WINTERSET, Iowa — When Mike Huckabee gave a rousing "good morning" to about two-dozen potential caucus-goers at Northside Café in Winterset last week, the response from the crowd was so peppy it seemed to even surprise the candidate.
"It's like you've been to church before," laughed Huckabee, who received just two percent support from GOP caucus-goers in Sunday's NBC/WSJ/Marist poll of Iowa Republicans.
With the likes of Ted Cruz, Marco Rubio and even Donald Trump swooping into Iowa and largely garnering the backing of evangelicals, the coalition that fueled Huckabee's unlikely 2008 caucus win isn't reuniting to boost the former Arkansas governor's reprise campaign.
Yet Huckabee's RV continues to motor across the Hawkeye State.
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Huckabee is in the midst of a month-long trek through the state, where he intends to hold 150 campaign events before the caucus on Feb. 1.
But unlike the surging Cruz, who wrapped up a six-day Iowa swing this weekend trailed by a bus of reporters and 20 caravanning staffers (including Huckabee's recently-departed communications director, Alice Stewart), Huckabee is plucking away — town to town — with a humble team of four, and a noticeable limp from his knee surgery in November.
"I'm taking enormous amounts of Vitamin C and Vitamin D," Huckabee told the group inside the café last weekend, losing his voice and picking up a glass of water. "--B, E, F and G. And it doesn't seem to work a whole lot."
After months of diligent campaigning, Huckabee has yet to see the bump in the polls with just three weeks left to gain viability.
"I wouldn't be out here busting it if I didn't think there was some real pathway to make this work," Huckabee insisted to NBC News aboard his RV, holding onto hope that his commitment to retail politicking through Iowa will pay dividends, venting that "last time I checked, nobody's voted yet."
"If this state can be won without retail politics, in the next four-year cycle it won't be a retail politics state anymore," Huckabee said.
A report last month suggested Huckabee's candidacy had taken on a new agenda - to siphon off Cruz voters to aid Rubio's bid.
Huckabee emphatically rejected that notion.
"Why would I do that? I mean, that makes no sense at all," Huckabee said. "And I just think that people - even with single digit IQs, slightly above vegetation of broccoli - will know that that story is utter nonsense with no basis of even remote reality much less common sense."
Huckabee took his rejection of the theory a step further, airing his grievances with the race and candidacies of both Cruz and Rubio.
"They've never been in the position where they had to make the decision that a chief executive of a government had to make," Huckabee said, adding: "If the presidency is an entry level job for which there is no particular prerequisite of experience, and you can pretty much pick a name out of a phone book as long as someone can make a pretty good speech and could study and learn a few issues, then, yeah, anybody can do it."
Asked by NBC News if one of the governors running is more qualified to be the party's nominee, Huckabee said "absolutely."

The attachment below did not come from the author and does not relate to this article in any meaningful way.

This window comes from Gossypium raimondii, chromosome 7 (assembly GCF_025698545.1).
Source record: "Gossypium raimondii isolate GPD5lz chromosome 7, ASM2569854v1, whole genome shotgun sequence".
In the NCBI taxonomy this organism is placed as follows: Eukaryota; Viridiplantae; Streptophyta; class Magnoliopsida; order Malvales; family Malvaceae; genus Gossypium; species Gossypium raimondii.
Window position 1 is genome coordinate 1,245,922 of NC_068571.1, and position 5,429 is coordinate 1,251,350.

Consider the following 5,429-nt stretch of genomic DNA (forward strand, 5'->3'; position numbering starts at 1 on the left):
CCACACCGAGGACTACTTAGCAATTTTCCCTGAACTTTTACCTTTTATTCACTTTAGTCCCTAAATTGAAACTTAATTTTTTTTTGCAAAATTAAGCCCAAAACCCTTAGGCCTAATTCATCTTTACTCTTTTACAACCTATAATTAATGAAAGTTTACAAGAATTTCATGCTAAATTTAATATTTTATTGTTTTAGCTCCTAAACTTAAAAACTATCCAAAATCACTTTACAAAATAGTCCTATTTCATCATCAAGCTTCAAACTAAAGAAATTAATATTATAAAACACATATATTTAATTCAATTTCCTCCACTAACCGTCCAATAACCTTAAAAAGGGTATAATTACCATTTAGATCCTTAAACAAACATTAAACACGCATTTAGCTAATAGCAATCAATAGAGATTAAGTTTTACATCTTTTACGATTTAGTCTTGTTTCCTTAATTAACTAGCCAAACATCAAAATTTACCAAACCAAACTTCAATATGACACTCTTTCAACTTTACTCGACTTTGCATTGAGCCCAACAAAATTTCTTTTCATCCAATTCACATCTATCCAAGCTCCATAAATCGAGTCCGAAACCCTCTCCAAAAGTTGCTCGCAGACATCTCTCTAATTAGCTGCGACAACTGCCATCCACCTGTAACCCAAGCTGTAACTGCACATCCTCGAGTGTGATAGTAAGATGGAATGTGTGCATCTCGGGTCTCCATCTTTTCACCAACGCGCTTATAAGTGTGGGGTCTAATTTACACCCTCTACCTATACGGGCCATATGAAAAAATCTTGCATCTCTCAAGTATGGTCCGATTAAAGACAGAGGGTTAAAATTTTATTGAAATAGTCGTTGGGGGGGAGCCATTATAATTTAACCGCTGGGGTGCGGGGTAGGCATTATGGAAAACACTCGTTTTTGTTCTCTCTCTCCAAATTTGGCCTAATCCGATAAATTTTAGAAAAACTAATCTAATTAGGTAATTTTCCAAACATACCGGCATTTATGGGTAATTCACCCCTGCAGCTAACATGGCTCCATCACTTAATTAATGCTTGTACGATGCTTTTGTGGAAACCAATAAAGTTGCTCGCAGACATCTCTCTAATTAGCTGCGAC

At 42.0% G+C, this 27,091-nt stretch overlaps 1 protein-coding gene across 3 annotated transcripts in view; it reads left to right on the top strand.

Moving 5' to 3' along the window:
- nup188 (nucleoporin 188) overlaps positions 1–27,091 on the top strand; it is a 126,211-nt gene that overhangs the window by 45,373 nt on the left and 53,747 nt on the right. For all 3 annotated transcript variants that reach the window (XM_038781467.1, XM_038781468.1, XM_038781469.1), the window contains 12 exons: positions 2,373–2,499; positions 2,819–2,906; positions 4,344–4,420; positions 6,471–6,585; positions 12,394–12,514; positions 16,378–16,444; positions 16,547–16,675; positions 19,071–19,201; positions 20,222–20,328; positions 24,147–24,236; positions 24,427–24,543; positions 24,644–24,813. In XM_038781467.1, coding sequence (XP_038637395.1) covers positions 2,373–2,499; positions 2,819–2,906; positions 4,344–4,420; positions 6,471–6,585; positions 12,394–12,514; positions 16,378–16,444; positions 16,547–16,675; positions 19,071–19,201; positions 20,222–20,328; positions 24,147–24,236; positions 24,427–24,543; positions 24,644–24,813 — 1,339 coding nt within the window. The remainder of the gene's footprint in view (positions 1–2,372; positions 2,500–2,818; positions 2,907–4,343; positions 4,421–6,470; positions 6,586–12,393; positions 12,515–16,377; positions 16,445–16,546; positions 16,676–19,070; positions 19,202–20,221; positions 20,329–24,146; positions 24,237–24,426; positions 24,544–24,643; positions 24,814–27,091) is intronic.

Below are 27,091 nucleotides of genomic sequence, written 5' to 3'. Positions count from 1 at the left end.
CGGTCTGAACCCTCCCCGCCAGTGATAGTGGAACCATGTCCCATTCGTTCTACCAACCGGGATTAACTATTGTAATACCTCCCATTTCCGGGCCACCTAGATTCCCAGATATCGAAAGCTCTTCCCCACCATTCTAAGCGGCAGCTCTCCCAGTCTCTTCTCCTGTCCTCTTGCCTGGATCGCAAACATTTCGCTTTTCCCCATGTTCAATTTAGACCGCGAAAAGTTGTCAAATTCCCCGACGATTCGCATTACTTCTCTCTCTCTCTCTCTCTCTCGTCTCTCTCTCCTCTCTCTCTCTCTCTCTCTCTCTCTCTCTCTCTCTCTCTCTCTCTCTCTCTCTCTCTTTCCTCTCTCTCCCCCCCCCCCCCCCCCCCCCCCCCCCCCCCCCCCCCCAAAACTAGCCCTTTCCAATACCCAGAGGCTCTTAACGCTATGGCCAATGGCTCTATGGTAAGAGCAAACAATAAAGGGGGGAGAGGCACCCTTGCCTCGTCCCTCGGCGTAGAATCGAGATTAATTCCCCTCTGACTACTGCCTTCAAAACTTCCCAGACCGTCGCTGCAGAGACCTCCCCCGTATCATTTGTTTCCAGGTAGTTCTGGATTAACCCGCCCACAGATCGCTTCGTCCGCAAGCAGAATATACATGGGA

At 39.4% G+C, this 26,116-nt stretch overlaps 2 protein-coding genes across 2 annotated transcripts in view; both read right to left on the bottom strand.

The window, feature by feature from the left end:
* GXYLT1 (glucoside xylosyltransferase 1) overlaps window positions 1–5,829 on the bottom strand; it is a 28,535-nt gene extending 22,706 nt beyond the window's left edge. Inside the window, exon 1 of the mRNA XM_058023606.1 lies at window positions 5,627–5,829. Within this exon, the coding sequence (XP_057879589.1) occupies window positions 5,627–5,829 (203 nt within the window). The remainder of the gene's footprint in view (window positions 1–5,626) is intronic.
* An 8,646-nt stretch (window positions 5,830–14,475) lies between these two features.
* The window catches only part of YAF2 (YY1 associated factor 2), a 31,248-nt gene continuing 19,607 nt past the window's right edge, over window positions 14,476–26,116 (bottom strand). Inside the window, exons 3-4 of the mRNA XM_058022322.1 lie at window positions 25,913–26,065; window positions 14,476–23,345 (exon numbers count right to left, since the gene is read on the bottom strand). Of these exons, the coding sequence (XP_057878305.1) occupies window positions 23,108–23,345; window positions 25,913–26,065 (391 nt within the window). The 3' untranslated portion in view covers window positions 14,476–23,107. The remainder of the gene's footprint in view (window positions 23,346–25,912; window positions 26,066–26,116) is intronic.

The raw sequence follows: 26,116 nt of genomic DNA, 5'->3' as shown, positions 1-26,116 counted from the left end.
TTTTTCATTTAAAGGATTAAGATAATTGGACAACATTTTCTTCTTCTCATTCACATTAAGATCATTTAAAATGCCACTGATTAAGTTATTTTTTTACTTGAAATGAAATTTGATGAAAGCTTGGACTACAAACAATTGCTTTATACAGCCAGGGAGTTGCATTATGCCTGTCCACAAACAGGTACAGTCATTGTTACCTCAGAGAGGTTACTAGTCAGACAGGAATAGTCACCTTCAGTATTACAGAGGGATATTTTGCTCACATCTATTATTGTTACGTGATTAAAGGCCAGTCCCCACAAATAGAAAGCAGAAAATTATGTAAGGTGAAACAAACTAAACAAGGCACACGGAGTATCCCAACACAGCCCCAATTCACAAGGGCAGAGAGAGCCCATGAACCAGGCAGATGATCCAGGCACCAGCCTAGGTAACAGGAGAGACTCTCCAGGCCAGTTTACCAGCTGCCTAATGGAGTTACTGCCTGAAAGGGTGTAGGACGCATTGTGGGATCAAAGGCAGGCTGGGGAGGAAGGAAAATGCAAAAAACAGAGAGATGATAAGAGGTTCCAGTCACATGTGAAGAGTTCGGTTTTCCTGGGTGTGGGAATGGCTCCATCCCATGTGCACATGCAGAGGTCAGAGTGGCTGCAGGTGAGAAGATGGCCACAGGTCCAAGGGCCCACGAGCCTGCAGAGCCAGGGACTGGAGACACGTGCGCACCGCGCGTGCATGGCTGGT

"If knowing what the job is matters, then absolutely I would say that," Huckabee said.
"My point, 'Guys, these guys have been in Washington. If you want to hold someone accountable or responsible, they have a lot more of their fingerprints on Washington than me,'" he added.
Huckabee wasn't reminiscing about his 2008 Iowa victory during his latest campaign swing.
Instead, he's been stumping at traditional venues -- like a soda fountain in Indianola and an American Legion in Newton -- and seemingly still reintroducing himself to voters.
Huckabee participated on the GOP's main stage for the first three Republican debates before being relegated to the undercard matchups in November.
"I think the whole process has been a sham," Huckabee said. "The sad thing is - rather than this be the most thoughtful approach to selecting a nominee, we've turned it into a game show. And it's almost like an episode of Survivor."
For now, Huckabee is still surviving.
And there are supporters who have yet to abandon his comeback bid.
"I don't buy the polls. It ain't over til it's over," said Thomas Dorman, alongside his wife, Shery, in Winterset. "[The polls are] not representative of how we think and feel - and just a lot of friends and people at church feel the same way we do."
David Redlawsk, a professor at Drake University and author of "Why Iowa?" said it's tough to count on "lightning to strike twice," especially in what has become a more nationalized race. But seeing Huckabee in person, he didn't dismiss the candidate's potential ability to garner consequential caucus support.
"There are still more people here than you'd expect," Redlawsk said in Winterset. "Does that mean Huckabee can do it? I don't know, but I wouldn't be surprised if he does better than we expect."
And to Huckabee's aid, several evangelical leaders in the state firmly dismiss the idea that Cruz has wrapped up the support of Iowa's evangelicals, who make up a majority of the GOP electorate in the state.
"There's a lot more to this story than suggestions it's locked down for Ted Cruz — because it's not," said Jenifer Bowen, the head of Iowa Right to Life. "You have Rubio supporters. There are a lot of people in our ranks who are even fans of Donald Trump. And you have Huckabee and Santorum lovers in the rural areas."
Sitting at ninth in the NBC/WSJ poll, Huckabee has a difficult path to traverse in Iowa but acknowledges the finish he needs to continue on to New Hampshire.
"We have to do well - we can't come in at a distant fourth, fifth, sixth place and believe that there's a pathway forward," he continued.
As for the GOP frontrunner Donald Trump, Huckabee quips, "It takes a lot of confidence to wear [a hat] that out of style."
This article first appeared on NBCNews.com.